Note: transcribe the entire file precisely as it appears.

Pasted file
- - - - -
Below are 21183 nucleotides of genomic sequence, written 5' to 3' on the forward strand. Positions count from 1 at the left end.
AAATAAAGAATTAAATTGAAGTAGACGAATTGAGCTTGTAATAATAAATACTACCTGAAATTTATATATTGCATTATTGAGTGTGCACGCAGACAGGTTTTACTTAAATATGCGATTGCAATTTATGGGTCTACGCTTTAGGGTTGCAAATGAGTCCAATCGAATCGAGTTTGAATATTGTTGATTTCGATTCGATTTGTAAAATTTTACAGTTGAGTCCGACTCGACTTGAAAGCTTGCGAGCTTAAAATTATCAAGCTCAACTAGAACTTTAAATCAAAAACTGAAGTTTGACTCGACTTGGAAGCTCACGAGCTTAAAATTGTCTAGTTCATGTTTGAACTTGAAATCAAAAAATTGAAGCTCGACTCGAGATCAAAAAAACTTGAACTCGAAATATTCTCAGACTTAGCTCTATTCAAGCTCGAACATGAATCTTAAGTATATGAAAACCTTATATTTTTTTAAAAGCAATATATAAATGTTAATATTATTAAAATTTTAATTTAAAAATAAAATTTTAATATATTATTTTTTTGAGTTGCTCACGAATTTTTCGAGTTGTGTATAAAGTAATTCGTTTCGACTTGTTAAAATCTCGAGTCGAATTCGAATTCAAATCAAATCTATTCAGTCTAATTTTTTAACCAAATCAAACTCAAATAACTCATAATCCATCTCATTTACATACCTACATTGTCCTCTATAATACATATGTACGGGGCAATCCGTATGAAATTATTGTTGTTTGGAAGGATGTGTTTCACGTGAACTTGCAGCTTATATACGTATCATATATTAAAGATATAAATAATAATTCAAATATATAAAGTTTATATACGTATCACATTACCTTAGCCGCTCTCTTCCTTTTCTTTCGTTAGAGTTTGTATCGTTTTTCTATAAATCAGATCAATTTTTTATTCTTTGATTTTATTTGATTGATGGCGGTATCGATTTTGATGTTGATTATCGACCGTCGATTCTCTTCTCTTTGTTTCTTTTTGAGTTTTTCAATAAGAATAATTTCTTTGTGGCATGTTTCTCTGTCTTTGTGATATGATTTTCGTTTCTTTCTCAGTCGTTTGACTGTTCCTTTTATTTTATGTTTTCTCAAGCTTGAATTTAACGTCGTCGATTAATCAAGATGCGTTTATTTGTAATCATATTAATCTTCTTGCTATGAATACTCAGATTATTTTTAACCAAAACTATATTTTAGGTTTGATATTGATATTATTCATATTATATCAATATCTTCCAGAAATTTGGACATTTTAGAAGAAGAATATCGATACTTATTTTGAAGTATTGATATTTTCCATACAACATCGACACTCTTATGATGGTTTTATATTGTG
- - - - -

Below are 21183 nucleotides of genomic sequence, written 5' to 3' on the forward strand. Positions count from 1 at the left end.
AAATAAAGAATTAAATTGAAGTAGACGAATTGAGCTTGTAATAATAAATACTACCTGAAATTTATATATTGCATTATTGAGTGTGCACGCAGACAGGTTTTACTTAAATATGCGATTGCAATTTATGGGTCTACGCTTTAGGGTTGCAAATGAGTCCAATCGAATCGAGTTTGAATATTGTTGATTTCGATTCGATTTGTAAAATTTTACAGTTGAGTCCGACTCGACTTGAAAGCTTGCGAGCTTAAAATTATCAAGCTCAACTAGAACTTTAAATCAAAAACTGAAGTTTGACTCGACTTGGAAGCTCACGAGCTTAAAATTGTCTAGTTCATGTTTGAACTTGAAATCAAAAAATTGAAGCTCGACTCGAGATCAAAAAAACTTGAACTCGAAATATTCTCAGACTTAGCTCTATTCAAGCTCGAACATGAATCTTAAGTATATGAAAACCTTATATTTTTTTAAAAGCAATATATAAATGTTAATATTATTAAAATTTTAATTTAAAAATAAAATTTTAATATATTATTTTTTTGAGTTGCTCACGAATTTTTCGAGTTGTGTATAAAGTAATTCGTTTCGACTTGTTAAAATCTCGAGTCGAATTCGAATTCAAATCAAATCTATTCAGTCTAATTTTTTAACCAAATCAAACTCAAATAACTCATAATCCATCTCATTTACATACCTACATTGTCCTCTATAATACATATGTACGGGGCAATCCGTATGAAATTATTGTTGTTTGGAAGGATGTGTTTCACGTGAACTTGCAGCTTATATACGTATCATATATTAAAGATATAAATAATAATTCAAATATATAAAGTTTATATACGTATCACATTACCTTAGCCGCTCTCTTCCTTTTCTTTCGTTAGAGTTTGTATCGTTTTTCTATAAATCAGATCAATTTTTTATTCTTTGATTTTATTTGATTGATGGCGGTATCGATTTTGATGTTGATTATCGACCGTCGATTCTCTTCTCTTTGTTTCTTTTTGAGTTTTTCAATAAGAATAATTTCTTTGTGGCATGTTTCTCTGTCTTTGTGATATGATTTTCGTTTCTTTCTCAGTCGTTTGACTGTTCCTTTTATTTTATGTTTTCTCAAGCTTGAATTTAACGTCGTCGATTAATCAAGATGCGTTTATTTGTAATCATATTAATCTTCTTGCTATGAATACTCAGATTATTTTTAACCAAAACTATATTTTAGGTTTGATATTGATATTATTCATATTATATCAATATCTTCCAGAAATTTGGACATTTTAGAAGAAGAATATCGATACTTATTTTGAAGTATTGATATTTTCCATACAACATCGACACTCTTATGATGGTTTTATATTGTG